Learning the Angels Poem

Learning the Angels Poem By Rennie McQuilkin

Waiting up, he’s deep in Angels & Archangels:
lion-bodied Cherubim, Principalities,
six-winged, translucent as cathedral windows,
heavily armored Archangels, and the usual
angels for the dirty work, recording, handdelivering, and as he now learns, placing a finger
on the lips of every newborn, leaving the cleft
imposing silence concerning clouds of glory.
Now she breezes in, douses the light, wants
to cuddle, undoes, runs a finger along the cleft
that gives the tip of his sex its face of a heart.
It’s devil’s work, he knows.
At dawn he’s in the dew-damp garden, picking
strawberries for her,
turning the leaves pale-side-up to uncover
the heart-shaped fruit,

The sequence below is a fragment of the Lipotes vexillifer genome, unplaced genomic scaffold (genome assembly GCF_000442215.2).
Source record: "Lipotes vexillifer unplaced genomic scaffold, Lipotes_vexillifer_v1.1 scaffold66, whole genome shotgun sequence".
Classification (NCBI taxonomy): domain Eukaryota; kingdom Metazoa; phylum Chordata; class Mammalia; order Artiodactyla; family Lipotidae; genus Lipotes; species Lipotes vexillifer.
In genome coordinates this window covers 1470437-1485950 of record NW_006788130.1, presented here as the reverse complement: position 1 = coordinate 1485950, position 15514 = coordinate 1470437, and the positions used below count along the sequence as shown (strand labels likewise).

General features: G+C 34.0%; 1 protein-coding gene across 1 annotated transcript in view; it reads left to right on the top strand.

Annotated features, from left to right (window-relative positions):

and finds the garden snake,
a hog-nose, head up, neck flared and glistening.
Oh you above, from the simplest two-wingers
to complicated wheels of fire, be vigilant,
he thinks, and returns
full of Powers and Dominions. She yawns,
half-rises on her divan, plumps a pillow,
pours cream on the berries. Its blush
deepens. He finds himself
sliding a hand beneath her robe,
along the nape, the shoulders, the spine,
the small, that valley lightly downed—
which leads to what comes over him,
her shoulder blades working the air, her finger
on his lips.

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